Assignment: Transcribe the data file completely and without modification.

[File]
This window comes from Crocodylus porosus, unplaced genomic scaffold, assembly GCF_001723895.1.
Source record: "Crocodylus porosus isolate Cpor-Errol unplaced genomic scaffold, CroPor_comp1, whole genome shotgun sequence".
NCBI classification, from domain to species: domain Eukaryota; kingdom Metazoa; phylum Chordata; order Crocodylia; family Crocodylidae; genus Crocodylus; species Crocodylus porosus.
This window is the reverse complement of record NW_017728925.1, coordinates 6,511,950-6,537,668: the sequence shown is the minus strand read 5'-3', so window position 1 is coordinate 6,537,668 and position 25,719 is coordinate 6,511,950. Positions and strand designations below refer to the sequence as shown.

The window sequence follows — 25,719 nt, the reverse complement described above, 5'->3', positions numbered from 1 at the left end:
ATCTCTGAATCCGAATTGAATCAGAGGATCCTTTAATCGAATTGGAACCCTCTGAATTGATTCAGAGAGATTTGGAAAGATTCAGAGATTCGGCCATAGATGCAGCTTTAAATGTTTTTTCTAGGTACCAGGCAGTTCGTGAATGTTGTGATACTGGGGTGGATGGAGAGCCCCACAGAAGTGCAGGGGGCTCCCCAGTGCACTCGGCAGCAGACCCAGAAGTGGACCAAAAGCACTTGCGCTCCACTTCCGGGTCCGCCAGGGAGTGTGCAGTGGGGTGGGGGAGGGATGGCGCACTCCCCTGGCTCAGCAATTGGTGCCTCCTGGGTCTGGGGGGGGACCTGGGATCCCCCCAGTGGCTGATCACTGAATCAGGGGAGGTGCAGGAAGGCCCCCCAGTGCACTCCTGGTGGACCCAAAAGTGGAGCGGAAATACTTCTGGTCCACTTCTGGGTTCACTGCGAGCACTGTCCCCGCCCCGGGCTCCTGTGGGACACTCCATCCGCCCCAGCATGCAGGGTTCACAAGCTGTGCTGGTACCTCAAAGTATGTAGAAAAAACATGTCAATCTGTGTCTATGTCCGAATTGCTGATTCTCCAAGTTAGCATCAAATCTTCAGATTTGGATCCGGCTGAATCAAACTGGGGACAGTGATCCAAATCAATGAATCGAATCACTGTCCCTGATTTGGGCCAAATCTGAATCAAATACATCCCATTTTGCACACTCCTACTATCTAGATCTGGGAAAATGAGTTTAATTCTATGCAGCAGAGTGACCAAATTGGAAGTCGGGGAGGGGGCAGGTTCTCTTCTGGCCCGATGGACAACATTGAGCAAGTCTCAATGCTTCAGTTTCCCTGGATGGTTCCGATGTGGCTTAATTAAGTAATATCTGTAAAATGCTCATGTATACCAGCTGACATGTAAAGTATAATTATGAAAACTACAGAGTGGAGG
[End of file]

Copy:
This window comes from Crocodylus porosus, unplaced genomic scaffold, assembly GCF_001723895.1.
Source record: "Crocodylus porosus isolate Cpor-Errol unplaced genomic scaffold, CroPor_comp1, whole genome shotgun sequence".
NCBI classification, from domain to species: domain Eukaryota; kingdom Metazoa; phylum Chordata; order Crocodylia; family Crocodylidae; genus Crocodylus; species Crocodylus porosus.
This window is the reverse complement of record NW_017728925.1, coordinates 6,511,950-6,537,668: the sequence shown is the minus strand read 5'-3', so window position 1 is coordinate 6,537,668 and position 25,719 is coordinate 6,511,950. Positions and strand designations below refer to the sequence as shown.

The window sequence follows — 25,719 nt, the reverse complement described above, 5'->3', positions numbered from 1 at the left end:
ATCTCTGAATCCGAATTGAATCAGAGGATCCTTTAATCGAATTGGAACCCTCTGAATTGATTCAGAGAGATTTGGAAAGATTCAGAGATTCGGCCATAGATGCAGCTTTAAATGTTTTTTCTAGGTACCAGGCAGTTCGTGAATGTTGTGATACTGGGGTGGATGGAGAGCCCCACAGAAGTGCAGGGGGCTCCCCAGTGCACTCGGCAGCAGACCCAGAAGTGGACCAAAAGCACTTGCGCTCCACTTCCGGGTCCGCCAGGGAGTGTGCAGTGGGGTGGGGGAGGGATGGCGCACTCCCCTGGCTCAGCAATTGGTGCCTCCTGGGTCTGGGGGGGGACCTGGGATCCCCCCAGTGGCTGATCACTGAATCAGGGGAGGTGCAGGAAGGCCCCCCAGTGCACTCCTGGTGGACCCAAAAGTGGAGCGGAAATACTTCTGGTCCACTTCTGGGTTCACTGCGAGCACTGTCCCCGCCCCGGGCTCCTGTGGGACACTCCATCCGCCCCAGCATGCAGGGTTCACAAGCTGTGCTGGTACCTCAAAGTATGTAGAAAAAACATGTCAATCTGTGTCTATGTCCGAATTGCTGATTCTCCAAGTTAGCATCAAATCTTCAGATTTGGATCCGGCTGAATCAAACTGGGGACAGTGATCCAAATCAATGAATCGAATCACTGTCCCTGATTTGGGCCAAATCTGAATCAAATACATCCCATTTTGCACACTCCTACTATCTAGATCTGGGAAAATGAGTTTAATTCTATGCAGCAGAGTGACCAAATTGGAAGTCGGGGAGGGGGCAGGTTCTCTTCTGGCCCGATGGACAACATTGAGCAAGTCTCAATGCTTCAGTTTCCCTGGATGGTTCCGATGTGGCTTAATTAAGTAATATCTGTAAAATGCTCATGTATACCAGCTGACATGTAAAGTATAATTATGAAAACTACAGAGTGGAGG